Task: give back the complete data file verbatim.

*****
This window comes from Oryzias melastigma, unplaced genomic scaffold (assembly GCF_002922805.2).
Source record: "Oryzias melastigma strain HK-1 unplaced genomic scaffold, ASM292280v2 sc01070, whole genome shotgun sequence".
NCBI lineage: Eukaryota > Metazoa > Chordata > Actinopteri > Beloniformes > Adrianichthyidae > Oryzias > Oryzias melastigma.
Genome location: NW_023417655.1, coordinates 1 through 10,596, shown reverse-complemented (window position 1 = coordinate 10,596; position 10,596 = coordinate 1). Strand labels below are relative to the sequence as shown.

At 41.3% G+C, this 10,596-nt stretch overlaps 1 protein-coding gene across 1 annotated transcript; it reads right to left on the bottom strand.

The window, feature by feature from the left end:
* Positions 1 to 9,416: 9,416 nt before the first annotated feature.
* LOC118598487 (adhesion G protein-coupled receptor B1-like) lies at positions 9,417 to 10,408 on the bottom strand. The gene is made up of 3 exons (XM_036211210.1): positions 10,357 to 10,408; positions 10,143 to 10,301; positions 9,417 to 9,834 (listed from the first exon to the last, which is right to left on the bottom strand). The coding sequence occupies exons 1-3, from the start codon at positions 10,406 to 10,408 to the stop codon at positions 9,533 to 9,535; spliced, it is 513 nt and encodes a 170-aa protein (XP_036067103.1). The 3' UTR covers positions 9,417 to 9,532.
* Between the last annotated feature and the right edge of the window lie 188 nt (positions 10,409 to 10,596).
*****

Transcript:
This window comes from Oryzias melastigma, unplaced genomic scaffold (assembly GCF_002922805.2).
Source record: "Oryzias melastigma strain HK-1 unplaced genomic scaffold, ASM292280v2 sc01070, whole genome shotgun sequence".
NCBI lineage: Eukaryota > Metazoa > Chordata > Actinopteri > Beloniformes > Adrianichthyidae > Oryzias > Oryzias melastigma.
Genome location: NW_023417655.1, coordinates 1 through 10,596, shown reverse-complemented (window position 1 = coordinate 10,596; position 10,596 = coordinate 1). Strand labels below are relative to the sequence as shown.

At 41.3% G+C, this 10,596-nt stretch overlaps 1 protein-coding gene across 1 annotated transcript; it reads right to left on the bottom strand.

The window, feature by feature from the left end:
* Positions 1 to 9,416: 9,416 nt before the first annotated feature.
* LOC118598487 (adhesion G protein-coupled receptor B1-like) lies at positions 9,417 to 10,408 on the bottom strand. The gene is made up of 3 exons (XM_036211210.1): positions 10,357 to 10,408; positions 10,143 to 10,301; positions 9,417 to 9,834 (listed from the first exon to the last, which is right to left on the bottom strand). The coding sequence occupies exons 1-3, from the start codon at positions 10,406 to 10,408 to the stop codon at positions 9,533 to 9,535; spliced, it is 513 nt and encodes a 170-aa protein (XP_036067103.1). The 3' UTR covers positions 9,417 to 9,532.
* Between the last annotated feature and the right edge of the window lie 188 nt (positions 10,409 to 10,596).